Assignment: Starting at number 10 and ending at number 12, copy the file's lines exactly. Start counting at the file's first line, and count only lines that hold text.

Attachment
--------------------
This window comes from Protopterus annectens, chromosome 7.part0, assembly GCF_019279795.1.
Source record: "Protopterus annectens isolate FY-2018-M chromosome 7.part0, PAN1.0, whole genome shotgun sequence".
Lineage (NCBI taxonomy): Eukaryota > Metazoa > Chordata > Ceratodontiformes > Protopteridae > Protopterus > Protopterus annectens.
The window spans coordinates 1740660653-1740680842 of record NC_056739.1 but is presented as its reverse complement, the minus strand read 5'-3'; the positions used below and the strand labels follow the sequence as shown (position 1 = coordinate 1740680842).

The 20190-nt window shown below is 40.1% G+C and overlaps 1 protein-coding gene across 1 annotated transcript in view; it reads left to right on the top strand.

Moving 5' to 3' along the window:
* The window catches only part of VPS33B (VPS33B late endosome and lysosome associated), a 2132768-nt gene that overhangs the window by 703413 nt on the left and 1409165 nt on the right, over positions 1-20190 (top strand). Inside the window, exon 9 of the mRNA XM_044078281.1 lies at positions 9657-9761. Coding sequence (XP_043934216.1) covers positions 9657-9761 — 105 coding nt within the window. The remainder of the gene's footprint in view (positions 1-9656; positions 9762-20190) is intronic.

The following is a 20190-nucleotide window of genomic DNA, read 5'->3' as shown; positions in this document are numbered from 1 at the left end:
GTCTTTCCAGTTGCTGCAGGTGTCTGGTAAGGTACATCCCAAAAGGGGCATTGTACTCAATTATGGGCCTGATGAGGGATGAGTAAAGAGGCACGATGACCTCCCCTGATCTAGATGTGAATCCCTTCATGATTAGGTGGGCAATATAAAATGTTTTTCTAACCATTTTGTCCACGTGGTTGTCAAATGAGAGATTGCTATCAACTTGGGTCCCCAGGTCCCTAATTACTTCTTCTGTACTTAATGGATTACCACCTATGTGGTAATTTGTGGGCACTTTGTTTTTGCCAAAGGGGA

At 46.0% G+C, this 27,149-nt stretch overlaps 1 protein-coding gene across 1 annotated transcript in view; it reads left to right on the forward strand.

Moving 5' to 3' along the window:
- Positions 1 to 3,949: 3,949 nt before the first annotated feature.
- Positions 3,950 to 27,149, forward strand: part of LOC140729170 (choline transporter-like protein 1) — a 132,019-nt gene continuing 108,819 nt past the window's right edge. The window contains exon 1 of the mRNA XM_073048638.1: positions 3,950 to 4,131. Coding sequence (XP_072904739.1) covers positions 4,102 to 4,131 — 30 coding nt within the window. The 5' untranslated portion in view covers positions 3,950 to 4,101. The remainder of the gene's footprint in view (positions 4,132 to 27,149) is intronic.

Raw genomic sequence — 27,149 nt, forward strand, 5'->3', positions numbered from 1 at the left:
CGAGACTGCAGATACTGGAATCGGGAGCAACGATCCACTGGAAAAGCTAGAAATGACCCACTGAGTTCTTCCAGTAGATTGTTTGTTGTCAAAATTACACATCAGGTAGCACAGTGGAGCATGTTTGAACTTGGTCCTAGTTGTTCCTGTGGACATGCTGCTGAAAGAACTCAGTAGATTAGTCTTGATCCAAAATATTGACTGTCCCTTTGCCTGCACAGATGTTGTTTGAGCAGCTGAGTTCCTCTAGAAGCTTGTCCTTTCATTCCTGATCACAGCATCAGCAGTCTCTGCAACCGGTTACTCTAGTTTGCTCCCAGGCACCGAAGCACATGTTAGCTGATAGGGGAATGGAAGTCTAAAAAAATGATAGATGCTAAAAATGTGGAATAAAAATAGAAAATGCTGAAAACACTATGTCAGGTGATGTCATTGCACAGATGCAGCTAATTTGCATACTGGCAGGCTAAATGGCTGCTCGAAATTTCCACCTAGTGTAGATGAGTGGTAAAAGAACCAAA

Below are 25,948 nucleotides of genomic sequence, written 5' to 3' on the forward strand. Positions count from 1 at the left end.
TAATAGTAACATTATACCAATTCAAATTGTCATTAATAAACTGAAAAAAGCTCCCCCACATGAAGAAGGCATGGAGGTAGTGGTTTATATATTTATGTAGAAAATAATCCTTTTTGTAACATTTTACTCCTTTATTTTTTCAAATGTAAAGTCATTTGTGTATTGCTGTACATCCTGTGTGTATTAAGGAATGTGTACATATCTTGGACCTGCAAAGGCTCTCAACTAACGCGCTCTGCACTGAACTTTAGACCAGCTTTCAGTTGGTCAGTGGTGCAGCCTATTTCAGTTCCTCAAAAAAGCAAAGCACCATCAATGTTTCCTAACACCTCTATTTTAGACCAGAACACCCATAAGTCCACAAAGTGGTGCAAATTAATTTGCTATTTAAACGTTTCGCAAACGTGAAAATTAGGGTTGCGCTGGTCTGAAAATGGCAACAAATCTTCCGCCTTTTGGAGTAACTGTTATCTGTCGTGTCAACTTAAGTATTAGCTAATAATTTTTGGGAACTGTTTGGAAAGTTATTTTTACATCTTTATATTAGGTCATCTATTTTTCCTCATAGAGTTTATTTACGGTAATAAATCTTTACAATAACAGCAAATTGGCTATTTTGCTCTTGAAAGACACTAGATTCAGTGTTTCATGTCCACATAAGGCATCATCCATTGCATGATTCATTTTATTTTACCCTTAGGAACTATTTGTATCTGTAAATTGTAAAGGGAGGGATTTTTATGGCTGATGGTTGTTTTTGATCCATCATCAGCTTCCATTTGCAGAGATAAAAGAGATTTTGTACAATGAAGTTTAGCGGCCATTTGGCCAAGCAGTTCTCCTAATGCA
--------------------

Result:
At 46.0% G+C, this 27,149-nt stretch overlaps 1 protein-coding gene across 1 annotated transcript in view; it reads left to right on the forward strand.

Moving 5' to 3' along the window:
- Positions 1 to 3,949: 3,949 nt before the first annotated feature.